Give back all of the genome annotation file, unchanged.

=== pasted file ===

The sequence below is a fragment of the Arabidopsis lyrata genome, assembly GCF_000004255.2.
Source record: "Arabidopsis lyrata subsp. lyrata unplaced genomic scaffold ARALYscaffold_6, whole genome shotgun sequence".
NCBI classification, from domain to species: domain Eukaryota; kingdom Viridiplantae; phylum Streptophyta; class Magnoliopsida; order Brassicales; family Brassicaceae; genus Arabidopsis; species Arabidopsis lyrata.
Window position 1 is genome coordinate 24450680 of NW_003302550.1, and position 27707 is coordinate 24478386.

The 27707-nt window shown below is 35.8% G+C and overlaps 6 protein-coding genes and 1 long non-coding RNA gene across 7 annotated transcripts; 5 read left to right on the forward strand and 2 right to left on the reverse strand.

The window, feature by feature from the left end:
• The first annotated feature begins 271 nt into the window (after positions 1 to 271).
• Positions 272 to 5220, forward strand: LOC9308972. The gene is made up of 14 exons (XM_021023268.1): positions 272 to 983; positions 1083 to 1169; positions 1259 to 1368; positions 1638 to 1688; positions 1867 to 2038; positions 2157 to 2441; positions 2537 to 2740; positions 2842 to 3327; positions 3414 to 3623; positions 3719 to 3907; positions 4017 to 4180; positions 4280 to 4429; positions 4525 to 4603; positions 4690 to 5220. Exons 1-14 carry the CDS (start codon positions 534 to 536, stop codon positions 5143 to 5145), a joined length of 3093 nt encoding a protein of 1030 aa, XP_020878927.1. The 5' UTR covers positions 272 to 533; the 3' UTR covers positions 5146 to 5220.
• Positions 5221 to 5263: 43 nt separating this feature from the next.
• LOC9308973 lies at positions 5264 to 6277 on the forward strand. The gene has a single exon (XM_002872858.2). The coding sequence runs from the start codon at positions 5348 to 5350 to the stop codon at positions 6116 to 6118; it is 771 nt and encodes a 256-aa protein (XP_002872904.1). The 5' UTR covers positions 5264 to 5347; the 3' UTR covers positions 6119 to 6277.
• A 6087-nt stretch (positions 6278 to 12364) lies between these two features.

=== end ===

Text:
The sequence below is a fragment of the Arabidopsis lyrata genome, assembly GCF_000004255.2.
Source record: "Arabidopsis lyrata subsp. lyrata unplaced genomic scaffold ARALYscaffold_6, whole genome shotgun sequence".
NCBI classification, from domain to species: domain Eukaryota; kingdom Viridiplantae; phylum Streptophyta; class Magnoliopsida; order Brassicales; family Brassicaceae; genus Arabidopsis; species Arabidopsis lyrata.
Window position 1 is genome coordinate 24450680 of NW_003302550.1, and position 27707 is coordinate 24478386.

The 27707-nt window shown below is 35.8% G+C and overlaps 6 protein-coding genes and 1 long non-coding RNA gene across 7 annotated transcripts; 5 read left to right on the forward strand and 2 right to left on the reverse strand.

The window, feature by feature from the left end:
• The first annotated feature begins 271 nt into the window (after positions 1 to 271).
• Positions 272 to 5220, forward strand: LOC9308972. The gene is made up of 14 exons (XM_021023268.1): positions 272 to 983; positions 1083 to 1169; positions 1259 to 1368; positions 1638 to 1688; positions 1867 to 2038; positions 2157 to 2441; positions 2537 to 2740; positions 2842 to 3327; positions 3414 to 3623; positions 3719 to 3907; positions 4017 to 4180; positions 4280 to 4429; positions 4525 to 4603; positions 4690 to 5220. Exons 1-14 carry the CDS (start codon positions 534 to 536, stop codon positions 5143 to 5145), a joined length of 3093 nt encoding a protein of 1030 aa, XP_020878927.1. The 5' UTR covers positions 272 to 533; the 3' UTR covers positions 5146 to 5220.
• Positions 5221 to 5263: 43 nt separating this feature from the next.
• LOC9308973 lies at positions 5264 to 6277 on the forward strand. The gene has a single exon (XM_002872858.2). The coding sequence runs from the start codon at positions 5348 to 5350 to the stop codon at positions 6116 to 6118; it is 771 nt and encodes a 256-aa protein (XP_002872904.1). The 5' UTR covers positions 5264 to 5347; the 3' UTR covers positions 6119 to 6277.
• A 6087-nt stretch (positions 6278 to 12364) lies between these two features.